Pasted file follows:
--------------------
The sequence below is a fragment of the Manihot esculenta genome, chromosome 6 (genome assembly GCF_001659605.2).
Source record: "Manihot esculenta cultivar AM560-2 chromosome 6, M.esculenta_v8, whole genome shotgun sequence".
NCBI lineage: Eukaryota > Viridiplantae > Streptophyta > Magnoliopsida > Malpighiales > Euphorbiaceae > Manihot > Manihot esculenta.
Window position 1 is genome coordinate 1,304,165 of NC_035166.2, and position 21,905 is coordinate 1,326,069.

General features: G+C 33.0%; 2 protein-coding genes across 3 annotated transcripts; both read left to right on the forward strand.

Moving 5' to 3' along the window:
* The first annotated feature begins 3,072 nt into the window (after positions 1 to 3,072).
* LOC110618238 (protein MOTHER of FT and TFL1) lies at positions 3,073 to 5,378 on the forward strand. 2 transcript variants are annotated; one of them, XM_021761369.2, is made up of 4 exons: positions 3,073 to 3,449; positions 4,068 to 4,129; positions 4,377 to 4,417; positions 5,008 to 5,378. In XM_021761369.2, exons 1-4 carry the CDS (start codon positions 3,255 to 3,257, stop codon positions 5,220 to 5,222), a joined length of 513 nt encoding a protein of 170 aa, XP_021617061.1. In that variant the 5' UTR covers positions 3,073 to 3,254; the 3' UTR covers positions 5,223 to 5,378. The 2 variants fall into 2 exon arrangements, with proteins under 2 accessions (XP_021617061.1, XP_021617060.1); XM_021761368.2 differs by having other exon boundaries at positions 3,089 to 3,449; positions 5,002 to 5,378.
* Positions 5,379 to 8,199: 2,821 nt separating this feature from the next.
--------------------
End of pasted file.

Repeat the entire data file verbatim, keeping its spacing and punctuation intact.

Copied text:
The sequence below is a fragment of the Manihot esculenta genome, chromosome 6 (genome assembly GCF_001659605.2).
Source record: "Manihot esculenta cultivar AM560-2 chromosome 6, M.esculenta_v8, whole genome shotgun sequence".
NCBI lineage: Eukaryota > Viridiplantae > Streptophyta > Magnoliopsida > Malpighiales > Euphorbiaceae > Manihot > Manihot esculenta.
Window position 1 is genome coordinate 1,304,165 of NC_035166.2, and position 21,905 is coordinate 1,326,069.

General features: G+C 33.0%; 2 protein-coding genes across 3 annotated transcripts; both read left to right on the forward strand.

Moving 5' to 3' along the window:
* The first annotated feature begins 3,072 nt into the window (after positions 1 to 3,072).
* LOC110618238 (protein MOTHER of FT and TFL1) lies at positions 3,073 to 5,378 on the forward strand. 2 transcript variants are annotated; one of them, XM_021761369.2, is made up of 4 exons: positions 3,073 to 3,449; positions 4,068 to 4,129; positions 4,377 to 4,417; positions 5,008 to 5,378. In XM_021761369.2, exons 1-4 carry the CDS (start codon positions 3,255 to 3,257, stop codon positions 5,220 to 5,222), a joined length of 513 nt encoding a protein of 170 aa, XP_021617061.1. In that variant the 5' UTR covers positions 3,073 to 3,254; the 3' UTR covers positions 5,223 to 5,378. The 2 variants fall into 2 exon arrangements, with proteins under 2 accessions (XP_021617061.1, XP_021617060.1); XM_021761368.2 differs by having other exon boundaries at positions 3,089 to 3,449; positions 5,002 to 5,378.
* Positions 5,379 to 8,199: 2,821 nt separating this feature from the next.